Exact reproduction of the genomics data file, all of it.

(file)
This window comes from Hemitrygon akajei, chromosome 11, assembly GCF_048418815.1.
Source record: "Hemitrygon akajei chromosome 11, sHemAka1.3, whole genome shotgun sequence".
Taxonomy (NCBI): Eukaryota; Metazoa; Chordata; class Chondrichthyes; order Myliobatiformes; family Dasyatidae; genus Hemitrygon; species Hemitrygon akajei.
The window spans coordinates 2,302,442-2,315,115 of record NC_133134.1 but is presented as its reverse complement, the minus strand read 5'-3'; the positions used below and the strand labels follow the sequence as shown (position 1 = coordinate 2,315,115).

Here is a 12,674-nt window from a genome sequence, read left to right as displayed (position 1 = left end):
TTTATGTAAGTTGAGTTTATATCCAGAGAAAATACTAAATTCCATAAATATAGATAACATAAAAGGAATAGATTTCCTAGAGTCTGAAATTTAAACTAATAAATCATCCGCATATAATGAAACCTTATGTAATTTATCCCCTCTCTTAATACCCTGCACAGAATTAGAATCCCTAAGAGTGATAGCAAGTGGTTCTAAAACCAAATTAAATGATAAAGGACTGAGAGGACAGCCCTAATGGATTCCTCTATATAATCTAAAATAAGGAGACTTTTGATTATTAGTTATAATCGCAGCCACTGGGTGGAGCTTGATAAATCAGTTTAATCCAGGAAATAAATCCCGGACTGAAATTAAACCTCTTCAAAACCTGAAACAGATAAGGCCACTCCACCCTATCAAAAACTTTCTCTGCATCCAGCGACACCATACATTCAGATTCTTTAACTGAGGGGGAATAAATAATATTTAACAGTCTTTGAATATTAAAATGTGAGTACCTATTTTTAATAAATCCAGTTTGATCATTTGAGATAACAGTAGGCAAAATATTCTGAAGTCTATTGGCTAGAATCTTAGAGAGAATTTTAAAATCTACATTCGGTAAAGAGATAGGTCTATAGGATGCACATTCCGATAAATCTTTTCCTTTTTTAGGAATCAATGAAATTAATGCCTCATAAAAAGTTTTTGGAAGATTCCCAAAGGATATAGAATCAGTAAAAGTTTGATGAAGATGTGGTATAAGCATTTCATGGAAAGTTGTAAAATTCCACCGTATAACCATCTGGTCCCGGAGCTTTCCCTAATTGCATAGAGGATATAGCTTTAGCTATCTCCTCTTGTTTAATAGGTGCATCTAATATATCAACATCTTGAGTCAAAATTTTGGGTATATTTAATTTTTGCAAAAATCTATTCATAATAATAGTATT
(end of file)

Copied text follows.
This window comes from Hemitrygon akajei, chromosome 11, assembly GCF_048418815.1.
Source record: "Hemitrygon akajei chromosome 11, sHemAka1.3, whole genome shotgun sequence".
Taxonomy (NCBI): Eukaryota; Metazoa; Chordata; class Chondrichthyes; order Myliobatiformes; family Dasyatidae; genus Hemitrygon; species Hemitrygon akajei.
The window spans coordinates 2,302,442-2,315,115 of record NC_133134.1 but is presented as its reverse complement, the minus strand read 5'-3'; the positions used below and the strand labels follow the sequence as shown (position 1 = coordinate 2,315,115).

Here is a 12,674-nt window from a genome sequence, read left to right as displayed (position 1 = left end):
TTTATGTAAGTTGAGTTTATATCCAGAGAAAATACTAAATTCCATAAATATAGATAACATAAAAGGAATAGATTTCCTAGAGTCTGAAATTTAAACTAATAAATCATCCGCATATAATGAAACCTTATGTAATTTATCCCCTCTCTTAATACCCTGCACAGAATTAGAATCCCTAAGAGTGATAGCAAGTGGTTCTAAAACCAAATTAAATGATAAAGGACTGAGAGGACAGCCCTAATGGATTCCTCTATATAATCTAAAATAAGGAGACTTTTGATTATTAGTTATAATCGCAGCCACTGGGTGGAGCTTGATAAATCAGTTTAATCCAGGAAATAAATCCCGGACTGAAATTAAACCTCTTCAAAACCTGAAACAGATAAGGCCACTCCACCCTATCAAAAACTTTCTCTGCATCCAGCGACACCATACATTCAGATTCTTTAACTGAGGGGGAATAAATAATATTTAACAGTCTTTGAATATTAAAATGTGAGTACCTATTTTTAATAAATCCAGTTTGATCATTTGAGATAACAGTAGGCAAAATATTCTGAAGTCTATTGGCTAGAATCTTAGAGAGAATTTTAAAATCTACATTCGGTAAAGAGATAGGTCTATAGGATGCACATTCCGATAAATCTTTTCCTTTTTTAGGAATCAATGAAATTAATGCCTCATAAAAAGTTTTTGGAAGATTCCCAAAGGATATAGAATCAGTAAAAGTTTGATGAAGATGTGGTATAAGCATTTCATGGAAAGTTGTAAAATTCCACCGTATAACCATCTGGTCCCGGAGCTTTCCCTAATTGCATAGAGGATATAGCTTTAGCTATCTCCTCTTGTTTAATAGGTGCATCTAATATATCAACATCTTGAGTCAAAATTTTGGGTATATTTAATTTTTGCAAAAATCTATTCATAATAATAGTATT